Saturday, 1 September 2012

Microarchaeology at Qal'at al-Marqab

It's about time I say a bit about Qal'at al-Marqab, also known as Margat Castle, Syria. It is the castle for which this blog is named, and looking back over my posts it seems I talk much more about the coprolites than the castles. I visited the site as part of a preliminary assessment into the potential of microarchaeology to investigate activities and use of space at medieval castle sites, back in 2009. I had an amazing time in Syria, working with a joint Syrian-Hungarian team led by Dr Balázs Major from the Pázmány Péter Catholic University. I've been working on the pilot samples on and off since then, but today is the first time I've had a real chance to go through the data in detail. As ever, microscopic analysis is providing fascinating insights into the archaeology that would otherwise be missed. One of my favourite samples is the floor section to the right. Probably one of the most difficult samples I've ever collected, I ended up having to hack the thing out with a screwdriver. Look at those beautiful basalt pebbles! We are carrying out a series of geochemical tests to look at the compositon of the mortars, to see if this varies over time. If so it could be a useful way of testing the identification of different building phases.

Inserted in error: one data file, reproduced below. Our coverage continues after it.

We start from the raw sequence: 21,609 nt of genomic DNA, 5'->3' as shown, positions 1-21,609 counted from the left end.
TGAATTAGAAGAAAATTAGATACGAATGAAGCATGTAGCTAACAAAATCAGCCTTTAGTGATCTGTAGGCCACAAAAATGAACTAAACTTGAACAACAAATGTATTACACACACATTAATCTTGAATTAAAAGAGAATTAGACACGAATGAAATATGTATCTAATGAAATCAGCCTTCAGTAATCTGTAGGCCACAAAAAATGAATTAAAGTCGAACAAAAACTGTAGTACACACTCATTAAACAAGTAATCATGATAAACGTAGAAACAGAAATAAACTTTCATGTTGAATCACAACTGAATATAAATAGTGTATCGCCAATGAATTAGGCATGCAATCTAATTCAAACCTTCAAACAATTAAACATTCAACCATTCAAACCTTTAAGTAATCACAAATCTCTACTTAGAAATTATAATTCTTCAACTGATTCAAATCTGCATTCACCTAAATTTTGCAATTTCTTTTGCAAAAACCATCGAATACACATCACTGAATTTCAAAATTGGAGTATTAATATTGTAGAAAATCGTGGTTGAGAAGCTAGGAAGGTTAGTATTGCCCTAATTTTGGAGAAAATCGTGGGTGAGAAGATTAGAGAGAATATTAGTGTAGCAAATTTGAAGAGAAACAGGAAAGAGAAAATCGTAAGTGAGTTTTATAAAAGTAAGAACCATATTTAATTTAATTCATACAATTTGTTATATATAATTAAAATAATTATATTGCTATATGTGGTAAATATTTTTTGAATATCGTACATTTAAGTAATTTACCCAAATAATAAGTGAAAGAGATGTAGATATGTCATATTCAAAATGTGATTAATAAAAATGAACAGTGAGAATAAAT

Watching the political troubles unfold in Syria has been very sad; it will be a long time before I am likely to be able return to Margat, not only to continue with the archaeology but to meet up again with the local people who worked with us. One of the best things about working in foreign places is the chance to meet new people. I remember it was quite fun trying to explain what micromorphology is with my limited Arabic skills. I still have my carved shell bearing the name Qal'at al-Marqab, and the CD of Syrian pop music they gave me as a leaving present. More on Syria: Cultural Heritage in Conflict at Current World Archaeology magazine.


1 comment:

  1. A sad story indeed for the poor Syrians, the castle looks rather lovely.

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